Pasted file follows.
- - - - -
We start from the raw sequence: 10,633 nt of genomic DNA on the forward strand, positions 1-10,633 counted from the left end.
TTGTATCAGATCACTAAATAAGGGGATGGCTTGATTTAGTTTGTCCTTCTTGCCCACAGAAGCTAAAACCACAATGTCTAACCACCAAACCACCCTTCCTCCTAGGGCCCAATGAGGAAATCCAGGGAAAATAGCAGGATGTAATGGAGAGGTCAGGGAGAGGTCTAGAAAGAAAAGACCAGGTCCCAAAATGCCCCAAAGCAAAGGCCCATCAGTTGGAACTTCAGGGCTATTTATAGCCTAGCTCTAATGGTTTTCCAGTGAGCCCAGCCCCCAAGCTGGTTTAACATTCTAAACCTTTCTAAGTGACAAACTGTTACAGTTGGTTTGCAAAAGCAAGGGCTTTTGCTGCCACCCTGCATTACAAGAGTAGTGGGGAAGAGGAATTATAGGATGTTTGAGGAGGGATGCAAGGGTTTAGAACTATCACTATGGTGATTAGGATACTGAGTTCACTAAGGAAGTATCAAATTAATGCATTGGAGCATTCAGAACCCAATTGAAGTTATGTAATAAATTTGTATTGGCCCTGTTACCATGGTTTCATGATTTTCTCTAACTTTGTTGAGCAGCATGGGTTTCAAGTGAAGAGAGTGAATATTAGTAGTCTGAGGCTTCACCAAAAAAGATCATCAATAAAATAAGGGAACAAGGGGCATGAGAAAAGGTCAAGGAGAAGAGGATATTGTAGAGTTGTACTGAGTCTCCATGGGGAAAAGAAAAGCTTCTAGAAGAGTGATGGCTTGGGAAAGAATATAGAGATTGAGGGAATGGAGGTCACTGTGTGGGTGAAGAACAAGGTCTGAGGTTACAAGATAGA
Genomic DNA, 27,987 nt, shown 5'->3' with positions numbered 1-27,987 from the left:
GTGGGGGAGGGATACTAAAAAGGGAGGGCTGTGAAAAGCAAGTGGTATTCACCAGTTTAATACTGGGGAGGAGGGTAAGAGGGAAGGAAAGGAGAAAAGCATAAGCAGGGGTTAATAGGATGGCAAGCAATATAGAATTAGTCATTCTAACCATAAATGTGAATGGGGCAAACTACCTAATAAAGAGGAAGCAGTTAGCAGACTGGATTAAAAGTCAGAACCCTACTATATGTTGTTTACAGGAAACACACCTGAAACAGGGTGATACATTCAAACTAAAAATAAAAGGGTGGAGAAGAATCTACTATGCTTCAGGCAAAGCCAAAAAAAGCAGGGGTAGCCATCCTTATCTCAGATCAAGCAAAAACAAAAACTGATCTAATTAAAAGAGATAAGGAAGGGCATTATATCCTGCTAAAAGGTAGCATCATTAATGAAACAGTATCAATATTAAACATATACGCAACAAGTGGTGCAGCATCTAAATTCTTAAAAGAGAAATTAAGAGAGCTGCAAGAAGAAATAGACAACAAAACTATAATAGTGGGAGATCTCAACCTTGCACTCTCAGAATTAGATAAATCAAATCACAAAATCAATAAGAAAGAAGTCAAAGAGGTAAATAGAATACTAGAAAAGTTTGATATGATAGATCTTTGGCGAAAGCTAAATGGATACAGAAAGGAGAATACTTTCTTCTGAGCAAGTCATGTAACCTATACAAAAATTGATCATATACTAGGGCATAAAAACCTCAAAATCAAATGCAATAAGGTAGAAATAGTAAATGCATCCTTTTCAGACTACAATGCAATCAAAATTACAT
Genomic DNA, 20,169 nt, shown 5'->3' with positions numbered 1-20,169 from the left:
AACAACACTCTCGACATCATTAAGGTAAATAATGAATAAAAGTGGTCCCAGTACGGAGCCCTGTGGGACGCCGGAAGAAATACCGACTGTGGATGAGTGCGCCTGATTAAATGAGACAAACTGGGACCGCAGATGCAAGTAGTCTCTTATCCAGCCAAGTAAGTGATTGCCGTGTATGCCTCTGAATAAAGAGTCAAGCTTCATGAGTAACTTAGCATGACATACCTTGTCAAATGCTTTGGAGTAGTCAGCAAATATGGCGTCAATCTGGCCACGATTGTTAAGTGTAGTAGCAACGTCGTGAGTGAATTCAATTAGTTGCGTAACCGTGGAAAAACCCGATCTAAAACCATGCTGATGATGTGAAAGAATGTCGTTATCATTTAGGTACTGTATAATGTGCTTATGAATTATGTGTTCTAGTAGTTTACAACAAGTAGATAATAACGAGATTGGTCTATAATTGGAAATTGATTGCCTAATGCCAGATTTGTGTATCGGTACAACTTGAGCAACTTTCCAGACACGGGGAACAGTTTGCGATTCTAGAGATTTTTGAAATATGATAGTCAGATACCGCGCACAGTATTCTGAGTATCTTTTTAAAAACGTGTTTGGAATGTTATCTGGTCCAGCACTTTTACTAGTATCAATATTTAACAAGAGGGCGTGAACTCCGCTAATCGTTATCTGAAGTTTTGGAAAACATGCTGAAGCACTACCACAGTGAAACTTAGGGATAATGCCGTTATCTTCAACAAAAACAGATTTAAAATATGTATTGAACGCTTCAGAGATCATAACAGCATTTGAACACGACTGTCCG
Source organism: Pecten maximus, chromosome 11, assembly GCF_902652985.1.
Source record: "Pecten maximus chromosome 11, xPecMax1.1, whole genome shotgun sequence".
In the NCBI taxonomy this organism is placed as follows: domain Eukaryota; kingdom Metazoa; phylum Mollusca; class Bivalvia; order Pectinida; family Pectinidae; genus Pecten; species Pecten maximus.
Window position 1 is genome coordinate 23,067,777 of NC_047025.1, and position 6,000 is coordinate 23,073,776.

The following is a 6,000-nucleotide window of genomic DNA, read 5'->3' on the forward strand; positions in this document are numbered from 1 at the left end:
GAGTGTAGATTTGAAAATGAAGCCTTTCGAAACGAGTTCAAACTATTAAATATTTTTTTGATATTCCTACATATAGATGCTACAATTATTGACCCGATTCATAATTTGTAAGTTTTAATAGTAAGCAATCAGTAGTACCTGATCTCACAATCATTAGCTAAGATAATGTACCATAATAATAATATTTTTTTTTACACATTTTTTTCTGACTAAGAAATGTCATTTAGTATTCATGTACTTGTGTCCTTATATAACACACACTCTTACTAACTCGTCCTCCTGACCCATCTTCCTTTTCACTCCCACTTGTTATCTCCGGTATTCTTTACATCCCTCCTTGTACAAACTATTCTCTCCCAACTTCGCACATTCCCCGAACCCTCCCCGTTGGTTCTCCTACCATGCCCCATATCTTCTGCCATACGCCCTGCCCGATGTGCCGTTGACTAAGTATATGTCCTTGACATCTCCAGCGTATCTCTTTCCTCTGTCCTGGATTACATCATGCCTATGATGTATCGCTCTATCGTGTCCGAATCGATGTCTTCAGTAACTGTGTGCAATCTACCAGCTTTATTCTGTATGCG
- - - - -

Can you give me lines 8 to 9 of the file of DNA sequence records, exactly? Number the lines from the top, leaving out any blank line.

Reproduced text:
Source record: "Pecten maximus chromosome 11, xPecMax1.1, whole genome shotgun sequence".
In the NCBI taxonomy this organism is placed as follows: domain Eukaryota; kingdom Metazoa; phylum Mollusca; class Bivalvia; order Pectinida; family Pectinidae; genus Pecten; species Pecten maximus.